A new EU-project has the aim to develop a sensor network to monitor emissions from ships. Over the next three years, a German-French team of oceanographers, atmospheric scientists and engineers led by Prof. Dr. Oliver Wurl from the Institute for Chemistry and Biology of the Marine Environment (ICBM) at the University of Oldenburg, Germany, will develop new technologies for autonomously measuring emissions from maritime traffic such as soot, oil, sulphur dioxide or plastic debris at the sea surface and in the air. Drones and devices deployed from aboard research vessels will supplement a network of data buoys. The aim is also to provide a tool for observing the extent of pollution arising from, for example, ship collisions.
Around 90 percent of world trade takes place via the shipping routes of the world's oceans. Not only do these emissions affect the marine environment, but they also negatively impact the health of coastal populations living along shipping routes and near ports. The novel network of sensors and measuring devices is supposed to improve monitoring efforts on ship emissions. The researchers and engineers aim to develop a system ready for the market for commercial users and port authorities to monitor environmental hazards more efficiently. This is particularly important as international regulations are most likely imposing stricter limits in the near future.
The project partners from France are primarily developing sensors and methods for detecting pollutants in the atmosphere with the help of drones. The Oldenburg researchers are focussing on designing and building devices that can be used to obtain such information directly at the sea surface. "This is where pollutants such as oil residues or soot accumulate easily," explains project coordinator Wurl, who also conducts research at the ICBM's Centre for Marine Sensor Technology (ZfMarS). "In order to be able to assess the extent to which emissions from maritime traffic pollute the marine environment and how the pollutants are distributed, it is therefore important to obtain comprehensive and reliable data from the sea surface".
To achieve this aim, the scientists want to equip commercially available data buoys with new technology. This includes an automatic water collector skimming samples from the sea surface and detecting pollutants, such as oil residues and soot. The system is supposed to run maintenance-free for about one month. The researchers are developing the corresponding sensors as part of the project. Other devices attached to the buoy will be custom-built to be able to detect plastic debris and soot on the surrounding water surface.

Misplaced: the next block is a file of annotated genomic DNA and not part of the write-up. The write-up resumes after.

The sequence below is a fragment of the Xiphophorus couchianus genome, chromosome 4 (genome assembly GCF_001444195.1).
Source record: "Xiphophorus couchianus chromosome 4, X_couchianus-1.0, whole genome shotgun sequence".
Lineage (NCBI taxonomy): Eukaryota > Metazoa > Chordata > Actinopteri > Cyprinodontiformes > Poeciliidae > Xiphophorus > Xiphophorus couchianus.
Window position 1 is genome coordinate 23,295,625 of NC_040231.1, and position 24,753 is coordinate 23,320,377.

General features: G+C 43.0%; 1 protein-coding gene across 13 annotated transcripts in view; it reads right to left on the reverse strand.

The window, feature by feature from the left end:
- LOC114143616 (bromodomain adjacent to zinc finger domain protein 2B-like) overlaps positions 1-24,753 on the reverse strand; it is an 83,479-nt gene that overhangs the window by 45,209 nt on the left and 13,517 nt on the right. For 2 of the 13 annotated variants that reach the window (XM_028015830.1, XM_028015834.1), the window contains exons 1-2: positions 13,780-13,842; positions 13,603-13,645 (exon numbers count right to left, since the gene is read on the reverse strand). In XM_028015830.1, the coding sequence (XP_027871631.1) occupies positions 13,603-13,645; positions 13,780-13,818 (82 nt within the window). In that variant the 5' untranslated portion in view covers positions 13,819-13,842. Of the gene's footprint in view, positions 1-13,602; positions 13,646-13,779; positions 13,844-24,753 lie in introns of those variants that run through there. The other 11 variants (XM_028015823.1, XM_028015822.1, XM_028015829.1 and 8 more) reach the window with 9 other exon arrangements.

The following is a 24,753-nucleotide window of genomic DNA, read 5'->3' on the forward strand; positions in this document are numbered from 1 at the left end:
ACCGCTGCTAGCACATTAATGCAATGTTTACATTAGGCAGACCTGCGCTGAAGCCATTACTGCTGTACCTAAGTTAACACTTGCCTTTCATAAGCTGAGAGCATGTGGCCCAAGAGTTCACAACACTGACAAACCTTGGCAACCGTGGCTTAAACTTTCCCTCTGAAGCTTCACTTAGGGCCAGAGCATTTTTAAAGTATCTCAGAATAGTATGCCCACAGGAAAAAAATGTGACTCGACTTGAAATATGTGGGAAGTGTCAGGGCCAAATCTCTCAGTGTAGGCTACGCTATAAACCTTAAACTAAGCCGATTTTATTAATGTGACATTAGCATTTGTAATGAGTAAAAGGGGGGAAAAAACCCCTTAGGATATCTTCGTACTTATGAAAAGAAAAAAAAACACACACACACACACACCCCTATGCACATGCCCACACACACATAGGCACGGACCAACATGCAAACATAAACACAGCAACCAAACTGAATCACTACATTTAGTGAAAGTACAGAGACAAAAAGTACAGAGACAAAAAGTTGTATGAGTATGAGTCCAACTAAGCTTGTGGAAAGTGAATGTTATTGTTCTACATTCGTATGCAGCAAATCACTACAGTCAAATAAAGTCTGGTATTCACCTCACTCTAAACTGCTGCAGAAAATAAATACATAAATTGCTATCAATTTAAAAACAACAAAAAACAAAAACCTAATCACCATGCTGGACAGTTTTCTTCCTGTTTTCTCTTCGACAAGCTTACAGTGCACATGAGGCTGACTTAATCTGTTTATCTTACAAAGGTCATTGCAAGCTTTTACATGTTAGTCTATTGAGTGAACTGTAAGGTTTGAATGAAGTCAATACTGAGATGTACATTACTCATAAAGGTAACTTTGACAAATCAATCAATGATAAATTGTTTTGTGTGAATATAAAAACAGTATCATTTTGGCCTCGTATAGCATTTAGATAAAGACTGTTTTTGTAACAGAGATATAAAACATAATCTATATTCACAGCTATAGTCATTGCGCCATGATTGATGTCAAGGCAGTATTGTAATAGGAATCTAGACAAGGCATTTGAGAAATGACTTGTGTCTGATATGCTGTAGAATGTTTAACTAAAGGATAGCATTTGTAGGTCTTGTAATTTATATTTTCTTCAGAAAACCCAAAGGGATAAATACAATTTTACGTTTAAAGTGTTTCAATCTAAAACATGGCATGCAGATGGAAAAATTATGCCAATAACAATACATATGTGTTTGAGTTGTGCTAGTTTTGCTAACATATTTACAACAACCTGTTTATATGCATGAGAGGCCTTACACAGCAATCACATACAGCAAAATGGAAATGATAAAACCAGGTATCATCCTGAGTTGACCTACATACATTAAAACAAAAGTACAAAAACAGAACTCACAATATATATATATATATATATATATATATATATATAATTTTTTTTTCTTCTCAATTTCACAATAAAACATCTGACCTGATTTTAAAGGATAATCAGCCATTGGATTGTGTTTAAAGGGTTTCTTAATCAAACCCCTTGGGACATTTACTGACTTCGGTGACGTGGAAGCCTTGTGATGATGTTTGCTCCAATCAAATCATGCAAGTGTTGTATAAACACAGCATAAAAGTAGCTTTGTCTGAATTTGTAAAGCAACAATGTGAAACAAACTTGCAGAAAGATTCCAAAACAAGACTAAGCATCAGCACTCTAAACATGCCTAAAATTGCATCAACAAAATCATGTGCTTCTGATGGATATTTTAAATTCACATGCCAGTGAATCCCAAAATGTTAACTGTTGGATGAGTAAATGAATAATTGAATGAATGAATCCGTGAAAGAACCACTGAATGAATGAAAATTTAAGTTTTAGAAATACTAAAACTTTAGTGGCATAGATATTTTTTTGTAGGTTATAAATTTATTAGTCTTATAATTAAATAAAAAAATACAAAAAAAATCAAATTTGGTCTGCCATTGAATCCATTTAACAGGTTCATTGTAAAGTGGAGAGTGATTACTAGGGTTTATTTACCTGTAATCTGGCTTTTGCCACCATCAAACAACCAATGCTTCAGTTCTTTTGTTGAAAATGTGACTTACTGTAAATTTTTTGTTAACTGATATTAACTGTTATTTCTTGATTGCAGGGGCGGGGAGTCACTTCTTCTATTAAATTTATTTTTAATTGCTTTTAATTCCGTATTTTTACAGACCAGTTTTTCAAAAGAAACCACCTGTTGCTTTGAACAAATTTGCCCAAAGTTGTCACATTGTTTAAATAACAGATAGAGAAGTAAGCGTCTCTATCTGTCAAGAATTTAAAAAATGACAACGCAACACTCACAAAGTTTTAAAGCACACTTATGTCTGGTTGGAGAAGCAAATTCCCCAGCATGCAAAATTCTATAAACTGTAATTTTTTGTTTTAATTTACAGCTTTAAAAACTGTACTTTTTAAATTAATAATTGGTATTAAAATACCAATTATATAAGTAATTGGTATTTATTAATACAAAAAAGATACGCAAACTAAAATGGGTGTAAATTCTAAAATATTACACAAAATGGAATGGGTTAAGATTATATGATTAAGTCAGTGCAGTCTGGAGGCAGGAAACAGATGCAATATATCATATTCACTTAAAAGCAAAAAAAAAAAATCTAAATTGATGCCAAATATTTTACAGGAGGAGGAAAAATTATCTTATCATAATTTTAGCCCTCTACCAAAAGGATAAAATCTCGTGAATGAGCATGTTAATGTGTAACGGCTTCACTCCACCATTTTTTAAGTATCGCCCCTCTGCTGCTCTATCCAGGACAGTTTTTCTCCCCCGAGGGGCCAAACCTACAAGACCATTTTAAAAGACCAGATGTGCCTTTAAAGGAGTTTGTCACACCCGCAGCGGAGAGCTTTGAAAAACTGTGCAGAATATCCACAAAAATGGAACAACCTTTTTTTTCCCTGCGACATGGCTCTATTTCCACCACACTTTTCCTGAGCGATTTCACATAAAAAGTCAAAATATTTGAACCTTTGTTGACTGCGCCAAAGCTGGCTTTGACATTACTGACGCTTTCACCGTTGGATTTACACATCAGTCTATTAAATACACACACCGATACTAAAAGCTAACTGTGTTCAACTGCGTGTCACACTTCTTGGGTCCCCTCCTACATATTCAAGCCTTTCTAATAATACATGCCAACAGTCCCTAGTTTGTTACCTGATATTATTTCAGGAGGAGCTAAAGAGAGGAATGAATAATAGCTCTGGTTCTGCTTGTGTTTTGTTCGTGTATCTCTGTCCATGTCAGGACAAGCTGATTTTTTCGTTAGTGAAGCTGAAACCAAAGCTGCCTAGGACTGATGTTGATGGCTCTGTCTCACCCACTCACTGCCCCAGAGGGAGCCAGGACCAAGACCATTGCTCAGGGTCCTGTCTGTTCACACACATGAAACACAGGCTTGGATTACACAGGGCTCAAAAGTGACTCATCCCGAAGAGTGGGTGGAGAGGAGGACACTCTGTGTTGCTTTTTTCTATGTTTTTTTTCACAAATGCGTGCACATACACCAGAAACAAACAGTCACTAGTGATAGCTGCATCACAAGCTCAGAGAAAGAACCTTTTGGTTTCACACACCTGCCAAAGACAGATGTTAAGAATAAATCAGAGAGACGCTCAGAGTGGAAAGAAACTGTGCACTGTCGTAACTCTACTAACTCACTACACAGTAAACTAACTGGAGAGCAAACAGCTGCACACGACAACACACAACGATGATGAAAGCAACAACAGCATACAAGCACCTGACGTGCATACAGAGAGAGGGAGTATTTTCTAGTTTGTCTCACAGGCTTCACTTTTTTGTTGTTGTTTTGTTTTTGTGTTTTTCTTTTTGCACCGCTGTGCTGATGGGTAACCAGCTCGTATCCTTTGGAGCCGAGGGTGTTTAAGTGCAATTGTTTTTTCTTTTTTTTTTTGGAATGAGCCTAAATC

The buoys will be linked to each other in a network and transmit the data to an onshore control station. "In this way, we will be able to observe background contamination levels as well as quickly obtain information about a particular incident," Wurl explains. In order to be able to determine the extent to which contamination is distributed on the surface and in the upper layer of the water column, the team will develop a towed vehicle that can be operated from research or survey vessels. "Our goal is to develop a system that can also be used commercially in environmental monitoring, for example by port authorities," says Wurl.
The MATE project - Maritime Traffic Emissions: A monitoring network - is funded with a total of about two million euros. The German Federal Ministry of Economic Affairs and Energy provides about 1.6 million euros to the German partners. Besides the research group led by Wurl, two additional ICBM research groups headed by Prof. Dr. Thorsten Dittmar and Dr. Thomas Badewien are involved in the project. Additional German partners are the Research Department Marine Perception at the German Research Center for Artificial Intelligence, Oldenburg, headed by Prof. Dr. Oliver Zielinski and the Jena-based company -4H-Jena engineering GmbH.